Showing entries 1 to 6
Displaying posts with tag: Graphics (reset)
Linus on Instantiation and Armadaification

I feel a sense of pride when I think that I was involved in the development and maintenance of what was probably the first piece of software accepted into Debian which then had and still has direct up-stream support from Microsoft. The world is a better place for having Microsoft in it. The first operating system I ever ran on an 08086-based CPU was MS-DOS 2.x. I remember how thrilled I was when we got to see how my friend’s 80286 system ran BBS software that would cause a modem to dial a local system and display the application as if it were running on a local machine. Totally sweet.

When we were living at 6162 NE Middle in the nine-eight 292, we got an 80386 which ran Doom. Yeah, the original one, not the fancy new one with the double barrel shotgun, but it would probably run that one, too. It was also …

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Four short links: 7 June 2011
  1. OMG Text -- a plugin for CSS framework Compass for directional text shadows. (via David Kaneda)
  2. Build a Cheap Bitcoin Mine -- some day it will be revealed that the act of generating a bitcoin token is helping the Russian mafia to crack nuclear missile launch codes and Afghan druglords built the Bitcoin system to destabilize the US dollar.
  3. Polycode -- a free, open-source, cross-platform framework for creative code. You can use it as a C++ API or as a standalone scripting language to get easy and simple access to accelerated 2D and 3D graphics, hardware shaders, sound and network …
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MySAR, a Sidekick for Other Monitoring Tools

I’m sure that most people have at least one of the tools listed in Ronald Bradford’s article: Monitoring MySQL Options. Many of these tools, such as Nagios and Cacti, also monitor the operating system. However, in the same way that a quick look at sar‘s output can give you some insight on the OS, with MySAR you can do the same for the MySQL server. This is especially useful when  it is not possible to access a monitoring tool’s graphic interfaces.

What Was Going On Around 2:30pm?

This is a question a customer asked us. To answer it we ran MySAR for a few days and queried the results for analysis. Looking at the data, we determined that the number of INSERT operations was significantly higher than any …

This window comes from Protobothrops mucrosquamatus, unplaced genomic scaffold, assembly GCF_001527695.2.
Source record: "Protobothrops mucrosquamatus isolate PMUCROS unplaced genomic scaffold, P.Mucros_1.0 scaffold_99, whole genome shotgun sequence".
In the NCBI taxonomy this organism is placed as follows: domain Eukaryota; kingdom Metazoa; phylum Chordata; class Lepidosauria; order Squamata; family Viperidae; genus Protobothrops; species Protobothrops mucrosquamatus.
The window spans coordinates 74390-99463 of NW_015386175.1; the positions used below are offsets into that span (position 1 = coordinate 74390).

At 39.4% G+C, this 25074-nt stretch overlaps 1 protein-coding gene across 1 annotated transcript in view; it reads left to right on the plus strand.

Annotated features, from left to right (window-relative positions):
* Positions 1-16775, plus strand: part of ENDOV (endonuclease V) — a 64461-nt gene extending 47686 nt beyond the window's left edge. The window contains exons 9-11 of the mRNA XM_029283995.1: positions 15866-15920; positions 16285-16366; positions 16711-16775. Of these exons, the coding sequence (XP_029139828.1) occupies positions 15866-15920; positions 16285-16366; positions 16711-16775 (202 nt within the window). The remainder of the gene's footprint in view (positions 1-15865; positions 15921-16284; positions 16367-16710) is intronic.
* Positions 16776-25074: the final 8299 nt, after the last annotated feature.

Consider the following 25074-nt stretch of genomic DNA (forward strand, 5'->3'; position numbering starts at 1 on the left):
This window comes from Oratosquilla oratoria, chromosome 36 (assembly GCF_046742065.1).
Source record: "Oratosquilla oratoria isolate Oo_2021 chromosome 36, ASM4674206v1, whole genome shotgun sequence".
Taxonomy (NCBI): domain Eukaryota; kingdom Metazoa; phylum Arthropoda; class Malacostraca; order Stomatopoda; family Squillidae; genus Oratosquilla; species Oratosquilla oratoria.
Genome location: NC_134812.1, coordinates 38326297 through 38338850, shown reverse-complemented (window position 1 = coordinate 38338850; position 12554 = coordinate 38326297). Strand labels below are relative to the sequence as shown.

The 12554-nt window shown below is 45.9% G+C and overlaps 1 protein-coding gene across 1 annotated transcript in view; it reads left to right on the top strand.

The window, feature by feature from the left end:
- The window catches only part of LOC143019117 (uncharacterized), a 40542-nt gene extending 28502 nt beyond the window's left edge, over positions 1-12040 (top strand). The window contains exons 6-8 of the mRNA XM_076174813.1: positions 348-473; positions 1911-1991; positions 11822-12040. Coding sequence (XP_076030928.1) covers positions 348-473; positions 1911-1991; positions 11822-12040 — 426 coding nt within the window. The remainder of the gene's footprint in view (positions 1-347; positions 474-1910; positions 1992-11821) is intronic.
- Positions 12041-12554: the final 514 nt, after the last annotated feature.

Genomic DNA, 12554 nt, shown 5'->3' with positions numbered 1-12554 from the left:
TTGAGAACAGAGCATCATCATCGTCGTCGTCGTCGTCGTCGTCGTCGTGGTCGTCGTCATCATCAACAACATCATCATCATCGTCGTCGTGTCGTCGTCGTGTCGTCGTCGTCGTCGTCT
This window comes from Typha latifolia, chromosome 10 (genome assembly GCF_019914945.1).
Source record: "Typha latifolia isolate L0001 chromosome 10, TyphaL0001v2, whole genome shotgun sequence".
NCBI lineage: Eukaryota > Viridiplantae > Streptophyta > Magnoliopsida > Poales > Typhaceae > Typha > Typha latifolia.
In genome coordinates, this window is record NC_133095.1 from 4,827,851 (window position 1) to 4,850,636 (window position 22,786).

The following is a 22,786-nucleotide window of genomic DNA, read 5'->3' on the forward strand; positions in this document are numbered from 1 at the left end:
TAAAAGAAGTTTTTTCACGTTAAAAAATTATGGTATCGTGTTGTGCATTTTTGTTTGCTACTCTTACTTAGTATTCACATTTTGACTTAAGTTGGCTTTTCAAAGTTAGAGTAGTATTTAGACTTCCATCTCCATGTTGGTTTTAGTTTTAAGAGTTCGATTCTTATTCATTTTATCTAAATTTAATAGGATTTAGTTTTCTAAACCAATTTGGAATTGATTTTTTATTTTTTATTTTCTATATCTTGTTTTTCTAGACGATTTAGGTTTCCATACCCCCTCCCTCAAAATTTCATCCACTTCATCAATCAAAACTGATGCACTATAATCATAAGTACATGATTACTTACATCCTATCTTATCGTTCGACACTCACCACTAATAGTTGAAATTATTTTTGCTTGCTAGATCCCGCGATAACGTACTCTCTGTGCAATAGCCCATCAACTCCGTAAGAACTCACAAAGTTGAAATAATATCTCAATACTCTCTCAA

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SQL graphics

SQL is not meant to generate graphics, for sure; but I see some cases where generating non-tabular output can be desirable, as I will show in future posts.

I’d like to explain the basics of working SQL graphics: it is actually possible to do whatever you like. How?

Coordinates system

We’ll now develop a coordinates system using SQL. By producing this, I will have proven my point that anything is possible, and will provide an additional proof of concept.

To start with generating coordinates, I’ll need a helper table: a numbers table (tinyint_asc, example, with numbers ranging 0..255).

We’ll strive to produce a 10×10 coordinate matrix. To do this, we’ll self-join the numbers table against itself, and use a helper variable to set the size of the matrix.

  tinyint_asc …
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Kickfire: stream-processing SQL queries

Some of you have noticed Kickfire, a new sponsor at this year’s MySQL Conference and Expo. Like Keith Murphy, I have been involved with them for a while now. This article explains the basics of how their technology is different from the current state of the art in complex queries on large amounts of data.

Kickfire is developing a MySQL appliance that combines a pluggable storage engine (for MySQL 5.1) with a new kind of chip. On the surface, the storage engine is not that revolutionary: it is a column-store engine with data compression and some other techniques to reduce disk I/O, which is kind of par for the course in data warehousing today. The chip is the really exciting part of the technology.

The simplest description of their chip is that it …

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A (round-about) story about Jeffry P. Bezos

The following is what i wrote on “” about the boss. I thought it was worth keeping in my own archives, since it’s actually a story about my life as it pertains to Mr. Bezos.

Back a few years ago, I was taking some classes down in Edmonds. The one I’m thinking of in particular was on the care and feeding of unix. We were using red hat linux 6.0 or some crufty version that wasn’t so crufty at the time.

Anyway, the prof didn’t require that we buy any books, but he made some suggestions. And he also suggested that we buy them on this new fangled “Internet” thing through a few of his friends down south in Seattle at this place called

And thus was my introduction to O’Reilly and Associates. I soon thereafter bought a book called “ …

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Showing entries 1 to 6